10. Make free from guilt - (Hebrews 10:22)  Repentance prepares the way for sanctification.  Guilt is a good thing, and should lead us to confession and repentance (turning away from wrong doing).  Don’t confuse guilt with shame. Shame condemns who you are as a person.  God does not condemn people for who they are.  God condemns wrong doing (sin).  God provides forgiveness for wrong doing.  Shame comes from condemning self ( rejecting self) as not worthy of God’s forgiveness.  Along with any actions that offend God, we can repent for the guilt of shaming ourselves, and thus be free of shame as well!  God works forgiveness and sanctification.  Our good works can never take the place of that for which we must rely on God.  Are there sins for which you have not repented and asked God’s forgiveness?  Are you trying to “work off” (perform your way out of) a guilty conscience?   Are you feeling condemnation (shame) that is holding you back from the freedom Christ has provided you?  Are you willing to repent (turn these things over to God) and receive his forgiveness?  Do it right now!
11. Secure from violation - (Psalm 91) “Whoever dwells in the shelter of the Most High will rest in the shadow of the Almighty.  ….  With long life I will satisfy him and show him my salvation”  (Psalm 91:1,16).  God is our salvation.  Our “good works” to not save us.  In fact, our attempts to get good enough for God, end up driving us further away.  Going to church, practicing spiritual disciplines, nor progress made (past experiences) in the areas mentioned above, can be relied on for salvation.  We must surrender (hand over) the steering wheel and let God be the Driver for our remaining journey on the sanctifying life.   In the metaphor of crossing the stream, we must hold out our hand and let God’s strong hand-grip  deliver us from the raging, over-powering currents.   Is God the place where your security lies?  To what degree are other people, places, or things in the way of God being a greater  Refuge; Salvation; Sanctifying Life?  Is he your Source (is your full trust in him) for all the good change mentioned above?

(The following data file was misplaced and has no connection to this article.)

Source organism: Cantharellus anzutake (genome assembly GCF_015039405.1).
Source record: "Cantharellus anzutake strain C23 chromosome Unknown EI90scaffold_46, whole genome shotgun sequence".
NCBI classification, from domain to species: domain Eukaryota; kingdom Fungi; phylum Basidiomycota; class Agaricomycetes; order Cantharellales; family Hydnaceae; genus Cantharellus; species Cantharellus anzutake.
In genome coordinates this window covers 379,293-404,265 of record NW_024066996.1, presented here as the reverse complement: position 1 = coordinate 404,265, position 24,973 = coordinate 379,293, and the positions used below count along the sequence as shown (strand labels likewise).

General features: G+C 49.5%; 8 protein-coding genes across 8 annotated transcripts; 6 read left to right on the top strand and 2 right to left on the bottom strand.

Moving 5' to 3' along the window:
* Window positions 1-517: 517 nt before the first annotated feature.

There is a verse in the Bible that people often mis-interpret, and thus rely too much on self-effort for the sanctifying life.  “Work out your salvation with fear and trembling” (Philippians 2:12) is to reinforce living out the previous verses  with honor and respect for God. The verse before it summarizes, “every tongue acknowledge that Jesus Christ is Lord,  to the glory of God the Fatherj” (Pilippians 2:11).    “Work out your salvation” is not a license to trust in your own efforts to be saved, but an admonishment to cooperate with the work of God in our lives.  This is explicitly stated in the next verse, “for it is God who works in you to will and to act in order to fulfill his good purpose” (Philippians 2:13).  The work of sanctifying life is merely to surrender to, and cooperate with, the work of God In this world.   
Are there things in your life you want to see improved a year from now? Do you want to be a better person?  Do you want to lead, speak, parent, teach, or work with more authority and influence?  Unfortunately, most people aren’t willing to make the changes necessary for sanctifying life, but, if you are still reading this article, you are likely one of the ones who are.  Thus, I have a challenge for you.  For  each of the next eleven months, take one of the areas above and make it a focus for positive change in your life.  Study the Bible on the topic.  I gave some Scripture references for starters.  Pray about it.  Ask God to show you areas that need changed (sanctified) and allow Him to show you how to make it happen.  He is more than willing to meet you where you are (in the stream) and sanctify your life for the journey (left to navigate).  Take the twelth and final month as an evaluation and planning (rest) month the next year.  Evaluate with questions like the following.  Am I now more comfortable with the process of change?   What is the hardest part?  In what areas do I see the greatest improvements?  How can I help others and join with others in sanctifying life?  
One more question ..  Does this article ask enough questions?  <smile>  Please write to me and whare with me any new questions  that come to your mind.  Share your answers too.  I trust God has all the answers!  

by Ed Hersh, Blue Rock BnB Healing Ministry